The SSCI’s objective here presumably is to facilitate one of those two consensus outcomes.

* * * *

What would happen, however, in the unlikely event the President declines to declassify portions of the documents, and the SSCI disagreed with that determination and concluded that the information in question could safely be disclosed to the public?  In that event, could the SSCI lawfully publish such information, notwithstanding that it remained classified?

That question appears to divide the two branches.  On the one hand, a February 28, 2014 Declaration of the CIA Director of the Office of Congressional Affairs reported the Executive branch’s view that “the SSCI would be required to submit its Report for a declassification review before it could publicly release the Report,” and that “[o]nce that declassification review was completed, the SSCI would retain the sole authority to publicly release that declassified version of the Report with the necessary redactions” (emphasis added).  Similarly, in a recent filing in a FOIA case, DOJ expressed the view that “classification review” is a “necessary precursor to public release.”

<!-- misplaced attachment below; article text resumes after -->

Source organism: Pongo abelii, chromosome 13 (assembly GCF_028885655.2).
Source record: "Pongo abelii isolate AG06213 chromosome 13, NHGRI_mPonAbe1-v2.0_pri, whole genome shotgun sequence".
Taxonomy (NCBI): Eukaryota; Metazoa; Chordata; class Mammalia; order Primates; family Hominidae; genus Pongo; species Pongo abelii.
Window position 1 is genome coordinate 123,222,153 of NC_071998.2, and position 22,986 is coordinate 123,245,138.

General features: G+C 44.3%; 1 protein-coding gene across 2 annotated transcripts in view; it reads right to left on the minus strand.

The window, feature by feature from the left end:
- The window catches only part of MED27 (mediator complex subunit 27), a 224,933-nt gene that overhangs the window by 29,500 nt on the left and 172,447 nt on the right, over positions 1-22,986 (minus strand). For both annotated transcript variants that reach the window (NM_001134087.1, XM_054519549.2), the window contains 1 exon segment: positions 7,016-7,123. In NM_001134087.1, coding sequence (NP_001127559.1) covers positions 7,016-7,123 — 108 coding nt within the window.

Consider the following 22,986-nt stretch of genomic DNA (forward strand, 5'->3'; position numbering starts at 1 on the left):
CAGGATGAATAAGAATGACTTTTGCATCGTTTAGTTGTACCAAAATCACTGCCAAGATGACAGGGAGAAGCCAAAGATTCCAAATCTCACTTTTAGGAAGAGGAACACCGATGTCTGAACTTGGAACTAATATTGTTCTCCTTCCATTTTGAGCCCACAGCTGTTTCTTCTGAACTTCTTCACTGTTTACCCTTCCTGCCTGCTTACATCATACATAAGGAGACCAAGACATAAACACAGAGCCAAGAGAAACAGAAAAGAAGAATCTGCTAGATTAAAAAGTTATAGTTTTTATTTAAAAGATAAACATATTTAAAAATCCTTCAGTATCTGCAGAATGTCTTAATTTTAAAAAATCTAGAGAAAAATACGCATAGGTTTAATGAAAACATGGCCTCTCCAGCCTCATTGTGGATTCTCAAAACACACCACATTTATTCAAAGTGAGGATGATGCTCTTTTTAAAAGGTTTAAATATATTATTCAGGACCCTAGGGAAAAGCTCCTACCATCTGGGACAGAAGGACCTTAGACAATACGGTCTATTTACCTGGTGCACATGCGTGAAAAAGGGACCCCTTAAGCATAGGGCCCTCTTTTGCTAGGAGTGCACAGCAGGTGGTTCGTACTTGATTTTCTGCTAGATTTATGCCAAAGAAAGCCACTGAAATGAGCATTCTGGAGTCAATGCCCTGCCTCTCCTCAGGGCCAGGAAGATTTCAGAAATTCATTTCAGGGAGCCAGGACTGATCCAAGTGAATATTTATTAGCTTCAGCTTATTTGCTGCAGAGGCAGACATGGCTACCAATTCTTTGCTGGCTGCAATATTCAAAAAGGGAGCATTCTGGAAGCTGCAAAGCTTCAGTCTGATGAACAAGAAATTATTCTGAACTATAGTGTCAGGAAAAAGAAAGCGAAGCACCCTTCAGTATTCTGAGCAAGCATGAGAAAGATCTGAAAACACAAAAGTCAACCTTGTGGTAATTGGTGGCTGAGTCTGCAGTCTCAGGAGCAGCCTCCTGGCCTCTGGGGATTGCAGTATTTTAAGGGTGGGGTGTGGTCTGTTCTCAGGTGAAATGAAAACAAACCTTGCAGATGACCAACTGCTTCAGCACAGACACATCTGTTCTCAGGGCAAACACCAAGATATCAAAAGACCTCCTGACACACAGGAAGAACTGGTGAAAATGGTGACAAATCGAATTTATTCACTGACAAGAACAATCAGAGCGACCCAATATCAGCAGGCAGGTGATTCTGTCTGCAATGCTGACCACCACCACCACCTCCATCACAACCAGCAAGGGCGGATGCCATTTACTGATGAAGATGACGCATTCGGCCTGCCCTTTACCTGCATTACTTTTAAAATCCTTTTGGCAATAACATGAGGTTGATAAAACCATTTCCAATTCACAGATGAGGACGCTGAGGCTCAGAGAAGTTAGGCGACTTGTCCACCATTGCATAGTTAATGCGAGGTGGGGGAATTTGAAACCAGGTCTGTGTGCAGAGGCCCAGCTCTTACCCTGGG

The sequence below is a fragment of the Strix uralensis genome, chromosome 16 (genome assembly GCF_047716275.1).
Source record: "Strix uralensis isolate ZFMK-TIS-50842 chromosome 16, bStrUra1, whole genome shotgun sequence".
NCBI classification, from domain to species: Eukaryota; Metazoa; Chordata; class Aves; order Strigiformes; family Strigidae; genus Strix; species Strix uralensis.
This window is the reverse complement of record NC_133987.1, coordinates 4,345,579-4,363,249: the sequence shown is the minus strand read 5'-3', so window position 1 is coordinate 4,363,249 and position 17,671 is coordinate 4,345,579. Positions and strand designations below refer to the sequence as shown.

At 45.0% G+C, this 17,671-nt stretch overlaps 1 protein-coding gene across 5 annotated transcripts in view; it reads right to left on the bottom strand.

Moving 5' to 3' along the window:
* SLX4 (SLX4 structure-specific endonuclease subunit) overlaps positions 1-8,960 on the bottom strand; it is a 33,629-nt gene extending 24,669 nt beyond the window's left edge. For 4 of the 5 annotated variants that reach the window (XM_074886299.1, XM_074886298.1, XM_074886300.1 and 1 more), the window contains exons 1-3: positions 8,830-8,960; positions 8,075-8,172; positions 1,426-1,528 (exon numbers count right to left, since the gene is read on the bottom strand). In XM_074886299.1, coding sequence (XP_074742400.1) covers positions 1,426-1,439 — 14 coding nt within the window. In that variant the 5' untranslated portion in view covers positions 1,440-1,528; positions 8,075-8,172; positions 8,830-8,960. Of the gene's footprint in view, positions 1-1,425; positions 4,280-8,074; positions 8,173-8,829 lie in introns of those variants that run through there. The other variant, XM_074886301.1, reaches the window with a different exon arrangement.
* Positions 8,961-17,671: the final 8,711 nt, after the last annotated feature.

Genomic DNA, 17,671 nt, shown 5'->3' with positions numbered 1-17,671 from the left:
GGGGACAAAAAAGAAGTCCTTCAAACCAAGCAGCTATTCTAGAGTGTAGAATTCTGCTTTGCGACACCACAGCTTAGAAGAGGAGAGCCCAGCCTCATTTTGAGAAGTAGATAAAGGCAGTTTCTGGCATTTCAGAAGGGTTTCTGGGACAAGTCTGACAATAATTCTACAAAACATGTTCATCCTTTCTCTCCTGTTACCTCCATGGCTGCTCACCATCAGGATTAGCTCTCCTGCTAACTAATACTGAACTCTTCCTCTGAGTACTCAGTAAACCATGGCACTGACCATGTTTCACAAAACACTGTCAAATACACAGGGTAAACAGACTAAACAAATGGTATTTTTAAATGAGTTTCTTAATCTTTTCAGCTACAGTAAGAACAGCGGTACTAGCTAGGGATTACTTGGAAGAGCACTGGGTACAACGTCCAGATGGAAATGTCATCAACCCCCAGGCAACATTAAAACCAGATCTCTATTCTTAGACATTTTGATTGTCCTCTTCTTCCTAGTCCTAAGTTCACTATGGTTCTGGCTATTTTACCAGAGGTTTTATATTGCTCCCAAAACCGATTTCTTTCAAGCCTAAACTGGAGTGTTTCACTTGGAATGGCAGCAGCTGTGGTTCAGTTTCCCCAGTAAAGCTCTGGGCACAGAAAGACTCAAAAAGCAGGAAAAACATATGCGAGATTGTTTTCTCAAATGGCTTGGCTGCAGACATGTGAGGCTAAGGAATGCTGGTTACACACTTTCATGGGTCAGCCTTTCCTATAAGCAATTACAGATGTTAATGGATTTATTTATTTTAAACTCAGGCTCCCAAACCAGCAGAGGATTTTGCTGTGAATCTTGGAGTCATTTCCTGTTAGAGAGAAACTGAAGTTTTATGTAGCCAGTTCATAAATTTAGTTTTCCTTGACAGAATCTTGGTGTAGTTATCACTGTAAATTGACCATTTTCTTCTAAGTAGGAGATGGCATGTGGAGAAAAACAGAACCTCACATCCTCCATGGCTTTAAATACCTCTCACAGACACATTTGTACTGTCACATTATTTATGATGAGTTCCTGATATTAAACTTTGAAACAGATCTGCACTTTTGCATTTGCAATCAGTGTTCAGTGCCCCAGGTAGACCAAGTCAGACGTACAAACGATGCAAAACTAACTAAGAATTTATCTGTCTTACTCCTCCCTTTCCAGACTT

It is not obvious what the basis might be for this Executive view that the SSCI, or Senator Feinstein, could not publicly disclose classified information.  There is, for example, no criminal statute that generally prohibits anyone and everyone–including Senators–from publishing classified information of this sort.  And even if there were, prosecution of Senators for publishing their report would almost certainly violate the Speech and Debate Clause.  See Gravel v. United States, 408 U.S. 606, 624 (1972) (“committee reports are protected”); id. at 615 (“incontrovertible” that Speech and Debate Clause protects Senator from criminal culpability for having introduced classified information “into the public record” at a subcommittee hearing).